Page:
A little while ago, Mopar Connection Magazine published a feature on Holley’s rolling laboratory ’66 Dodge Charger. The B-body served as a solid template from which to begin developing a wide swathe of the company’s quickly expanding third-generation Hemi engine swap catalog. Besides a quickly failing battery, the first-generation Charger was a solid driver that deftly maneuvered through downtown Bowling Green, Kentucky traffic as well as chirped the tires at ease whenever the throttle was goosed.
What we may have left out was the matching fire engine-red ’99 Dodge Dakota R/T that accompanied our test drive of the Charger. That same rainy morning made for less than ideal conditions for the kind of aggressive driving we had in mind that day, so we refocused on both vehicles overall drivability. Similar to the Charger, Holley hunted down the cleanest, most complete specimen the team could find to perform its trial fitting.
This shortbed was picked up for a reasonable $6,500. Again, the completeness of the truck was the most appealing factor. Sure, it was an original 5.9-liter Magnum-equipped R/T, but most of the factory running gear was destined to be replaced shortly. Simultaneously, a 6.4L Hemi was sourced from a wrecked ’15 Challenger Scat Pack. Wanting only the powerplant itself, Holley fitted the modern Hemi with their Gen III Hemi VVT and SRV harness for Terminator X and X Max systems (558-132).
Using the Terminator X served another purpose as it controls the Hughes Performance-built 46RE 4-speed electronically-shifted overdrive transmission. Only a separate control harness for Terminator X and X Max (58-473) was needed to make the gearbox shift. A Hughes lock-up converter, B&M deep transmission pan (10280), cross member (BHS542) and Holley’s 46RE transmission adapter (BHS529) were needed to button up the transmission.
The Hemi itself didn’t require much save for some minor bolt-ons: Hooker long tube headers (BH2374), Holley conversion motor mounts (BHS541), a K-member filler plate (BHS543), alternator bracket (97-368) and Holley’s Power Steering Kit, which includes a Saginaw Type II pump, brackets and pulley for 2014-up 5.7L and 6.4L (97-382) ensured that the steering was on point. Holley’s Frostbite brand provided fan and shroud kit (FB502H) to cool a then-prototype radiator, which will be made available shortly.
Moser Engineering rear axles replace the factory axles and are spun by an Inland Empire drive shaft. Although riding on drag radials, the Dakota would wheel hop like a monster were it not for a set of Calvert Racing Cal-Trac bars. The final piece was a sly piece of customization, replacing the factory gauge cluster with a Holley EFI 12.3-inch Pro Dash. Drivers are able to toggle through a handful of layouts and gauge readouts providing every inch of data you could possibly ask for.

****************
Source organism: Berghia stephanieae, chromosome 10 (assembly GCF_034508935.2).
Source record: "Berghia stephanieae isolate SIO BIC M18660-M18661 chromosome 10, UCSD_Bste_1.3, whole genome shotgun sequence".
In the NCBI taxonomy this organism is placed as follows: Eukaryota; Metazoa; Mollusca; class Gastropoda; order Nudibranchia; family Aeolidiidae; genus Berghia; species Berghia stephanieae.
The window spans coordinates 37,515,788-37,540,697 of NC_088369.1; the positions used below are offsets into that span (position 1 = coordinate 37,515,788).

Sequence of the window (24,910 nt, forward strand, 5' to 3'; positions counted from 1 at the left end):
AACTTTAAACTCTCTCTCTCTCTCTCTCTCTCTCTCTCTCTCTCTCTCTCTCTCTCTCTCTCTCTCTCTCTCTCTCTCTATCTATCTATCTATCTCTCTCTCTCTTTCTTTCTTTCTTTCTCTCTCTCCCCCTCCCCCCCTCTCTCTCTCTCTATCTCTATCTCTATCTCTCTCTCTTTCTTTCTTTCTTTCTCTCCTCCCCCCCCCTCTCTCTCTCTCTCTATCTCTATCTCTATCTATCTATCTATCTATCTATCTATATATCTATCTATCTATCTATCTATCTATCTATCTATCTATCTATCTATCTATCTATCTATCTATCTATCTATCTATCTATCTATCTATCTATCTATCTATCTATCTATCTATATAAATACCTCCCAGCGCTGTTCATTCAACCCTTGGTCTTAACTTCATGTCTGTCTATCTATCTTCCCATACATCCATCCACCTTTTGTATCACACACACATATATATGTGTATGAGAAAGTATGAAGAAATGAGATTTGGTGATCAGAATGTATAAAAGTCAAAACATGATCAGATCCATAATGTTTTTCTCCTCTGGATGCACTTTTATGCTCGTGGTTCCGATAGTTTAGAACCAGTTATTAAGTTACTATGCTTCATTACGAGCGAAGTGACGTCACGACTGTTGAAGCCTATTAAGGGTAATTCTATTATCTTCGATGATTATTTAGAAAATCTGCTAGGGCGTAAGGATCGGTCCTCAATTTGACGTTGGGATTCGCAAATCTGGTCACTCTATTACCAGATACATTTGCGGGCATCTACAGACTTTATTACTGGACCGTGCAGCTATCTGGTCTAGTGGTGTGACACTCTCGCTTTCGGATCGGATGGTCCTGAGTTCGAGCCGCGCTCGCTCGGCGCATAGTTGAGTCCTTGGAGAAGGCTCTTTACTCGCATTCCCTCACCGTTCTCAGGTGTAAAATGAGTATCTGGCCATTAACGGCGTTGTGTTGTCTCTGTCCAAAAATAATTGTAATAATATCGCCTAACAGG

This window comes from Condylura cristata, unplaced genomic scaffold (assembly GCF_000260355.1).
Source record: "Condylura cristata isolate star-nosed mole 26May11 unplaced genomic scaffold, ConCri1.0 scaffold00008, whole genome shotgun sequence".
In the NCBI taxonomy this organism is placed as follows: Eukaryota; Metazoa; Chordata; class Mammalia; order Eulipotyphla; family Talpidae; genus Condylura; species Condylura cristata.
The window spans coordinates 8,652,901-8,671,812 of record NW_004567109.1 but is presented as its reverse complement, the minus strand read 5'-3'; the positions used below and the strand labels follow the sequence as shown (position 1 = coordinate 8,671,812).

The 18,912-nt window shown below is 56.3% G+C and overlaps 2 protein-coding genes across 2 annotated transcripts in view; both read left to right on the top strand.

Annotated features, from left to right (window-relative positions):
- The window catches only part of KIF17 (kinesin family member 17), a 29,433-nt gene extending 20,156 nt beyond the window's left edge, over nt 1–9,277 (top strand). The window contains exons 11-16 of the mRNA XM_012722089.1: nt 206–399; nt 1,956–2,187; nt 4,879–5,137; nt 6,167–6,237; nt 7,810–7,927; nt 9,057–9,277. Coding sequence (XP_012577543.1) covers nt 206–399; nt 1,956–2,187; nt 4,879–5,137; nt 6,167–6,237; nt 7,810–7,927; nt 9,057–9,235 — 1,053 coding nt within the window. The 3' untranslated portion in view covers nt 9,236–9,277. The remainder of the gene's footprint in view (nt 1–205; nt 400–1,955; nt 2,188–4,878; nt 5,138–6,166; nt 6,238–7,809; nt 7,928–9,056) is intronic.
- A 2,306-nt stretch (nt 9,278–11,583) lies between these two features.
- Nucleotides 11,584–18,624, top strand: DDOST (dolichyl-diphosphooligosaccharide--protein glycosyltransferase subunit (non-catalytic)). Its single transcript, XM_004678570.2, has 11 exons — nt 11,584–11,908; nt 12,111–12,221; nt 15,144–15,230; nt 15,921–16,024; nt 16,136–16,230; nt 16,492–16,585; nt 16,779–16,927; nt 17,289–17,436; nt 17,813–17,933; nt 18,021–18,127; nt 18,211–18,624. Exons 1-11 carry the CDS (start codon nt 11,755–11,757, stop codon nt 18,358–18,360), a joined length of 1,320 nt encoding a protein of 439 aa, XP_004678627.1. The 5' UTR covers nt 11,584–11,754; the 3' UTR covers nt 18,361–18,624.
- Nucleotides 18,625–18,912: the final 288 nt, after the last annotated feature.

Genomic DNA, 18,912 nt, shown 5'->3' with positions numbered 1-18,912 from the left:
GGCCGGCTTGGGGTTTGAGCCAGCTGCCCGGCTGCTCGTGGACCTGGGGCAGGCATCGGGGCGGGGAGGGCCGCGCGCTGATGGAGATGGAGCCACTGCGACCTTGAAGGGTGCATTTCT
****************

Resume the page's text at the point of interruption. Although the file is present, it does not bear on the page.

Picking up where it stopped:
The completed build is weirdly deceiving. The entirety of the truck feels as if Dodge had never ceased producing the mini-truck, only graduating its engine offerings over the years – all except the small “Hemi” call-outs on the fenders and cleverly replacing the “5.9” with “6.4” in the decals. Very little of Holley’s Dakota alerts the observer that this is not a factory-built car, and that’s exactly the target Holley was aiming for.
Slipping behind the wheel, the Gen III Hemi growls to life and mellows to a baritone burble at idle. Shifting through the gears, the Hughes Performance 46RE rolls through the gears effortlessly. Romping on the skinny pedal returns with a roar and a quick downshift. It was still pretty wet out, so we didn’t stand on the Dakota as much as we would’ve liked to but that’s OK. What we got was enough to convince any bystander that the lightweight pickup meant business.
We drove the Dakota through town, rolling up and down the shift pattern as midday traffic ebbed and flowed. Hard stops didn’t have the truck roll over its nose or feel weirdly imbalanced. Rather, the Dakota served as a very mild commuter, which suddenly made us want to build one for our day-to-day activities. Mini-trucks were always a bit anemic; even the 5.9L felt a little watered down until heavily modified. For those living in more lenient emission states, a Gen III Hemi swapped Dakota could be a perfect fit.
And as Holley’s Bryan McTaggart emphasized, all of the products used can be purchased by customers to replicate their own build. “The whole idea was to show people what they could do using Holley’s performance catalog,” McTaggart explained. “It’s a proof-in-concept sorta thing. We did it, now you can.” Mopar Connection has covered John O’Malley’s “Hellkota” build for a while now, and while a Hellcat-powered Dakota might be pretty “out there” for most folks, a 5.7L or 6.4L could definitely be in the cards.